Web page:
Tuesday, September 14, 2010

Claude Debussy


Claude Debussy was born in Saint-Germain-en-Laye, France in 1862, the eldest of five children. His father, Manuel-Achille Debussy, owned a shop where he sold china and crockery, and his mother, Victorine Manoury Debussy, was a seamstress. They moved to Paris in 1867. In 1870, his pregnant mother sought refuge from the Franco-Prussian war with a paternal aunt of Claude's in Cannes and it was here that he began piano lessons when he was seven years old with an elderly Italian violinist named Cerutti; his lessons were paid for by his aunt. In 1871, the young Debussy gained the attention of Marie Mauté de Fleurville, who claimed to have been a pupil of Frédéric Chopin, and Debussy always believed her, although there is no independent evidence that she was. His talents soon became evident, and in 1872, at age ten, Debussy entered the Paris Conservatoire, where he spent eleven years. During his time there he studied composition with Ernest Guiraud, music history/theory with Louis-Albert Bourgault-Ducoudray, harmony with Émile Durand, piano with Antoine François Marmontel, organ with César Franck, and solfège with Albert Lavignac, as well as other significant figures of the era. He also became lifelong friend of fellow student and noted pianist Isidor Philipp. After Debussy's death, many pianists sought out Philipp for advice on playing his music.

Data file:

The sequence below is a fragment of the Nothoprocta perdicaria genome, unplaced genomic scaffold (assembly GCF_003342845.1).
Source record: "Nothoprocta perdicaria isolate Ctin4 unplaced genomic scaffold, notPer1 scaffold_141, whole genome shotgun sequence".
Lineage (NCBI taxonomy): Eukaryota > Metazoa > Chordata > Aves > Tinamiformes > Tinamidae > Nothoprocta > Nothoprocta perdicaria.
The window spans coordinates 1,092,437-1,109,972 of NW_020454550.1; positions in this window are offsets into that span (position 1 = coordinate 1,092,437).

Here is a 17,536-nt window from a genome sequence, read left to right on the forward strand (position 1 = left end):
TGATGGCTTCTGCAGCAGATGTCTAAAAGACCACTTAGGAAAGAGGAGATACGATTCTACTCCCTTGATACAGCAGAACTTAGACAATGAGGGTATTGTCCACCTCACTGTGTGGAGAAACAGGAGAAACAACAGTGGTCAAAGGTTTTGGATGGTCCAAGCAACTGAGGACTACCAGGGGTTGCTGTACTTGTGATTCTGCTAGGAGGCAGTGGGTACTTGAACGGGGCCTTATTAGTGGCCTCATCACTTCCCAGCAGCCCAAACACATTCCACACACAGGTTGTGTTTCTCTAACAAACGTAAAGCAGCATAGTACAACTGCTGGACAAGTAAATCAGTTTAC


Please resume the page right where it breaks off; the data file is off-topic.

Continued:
From the start, though clearly talented, Debussy was also argumentative and experimental, and he challenged the rigid teaching of the Academy, favoring instead dissonances and intervals which were frowned upon at the time. Like Georges Bizet, Debussy was a brilliant pianist and an outstanding sight reader, who could have had a professional career as such had he so wished. The pieces he played in public at this time included sonata movements by Beethoven, Schumann and Weber; and Chopin - the Ballade No. 2, a movement from the Piano Concerto No. 1, and the Allegro de Concert, a relatively little-known piece that demands an even higher degree of virtuosity than either of the concertos.






3 comments:

  1. A fine art lover like me. Must appreciate.
    Ty for this nice read. the video was calming and refreshing.

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  2. I go to sleep i cant read all
    all letter is inclined wow

    :P :))

    nice :P

    ReplyDelete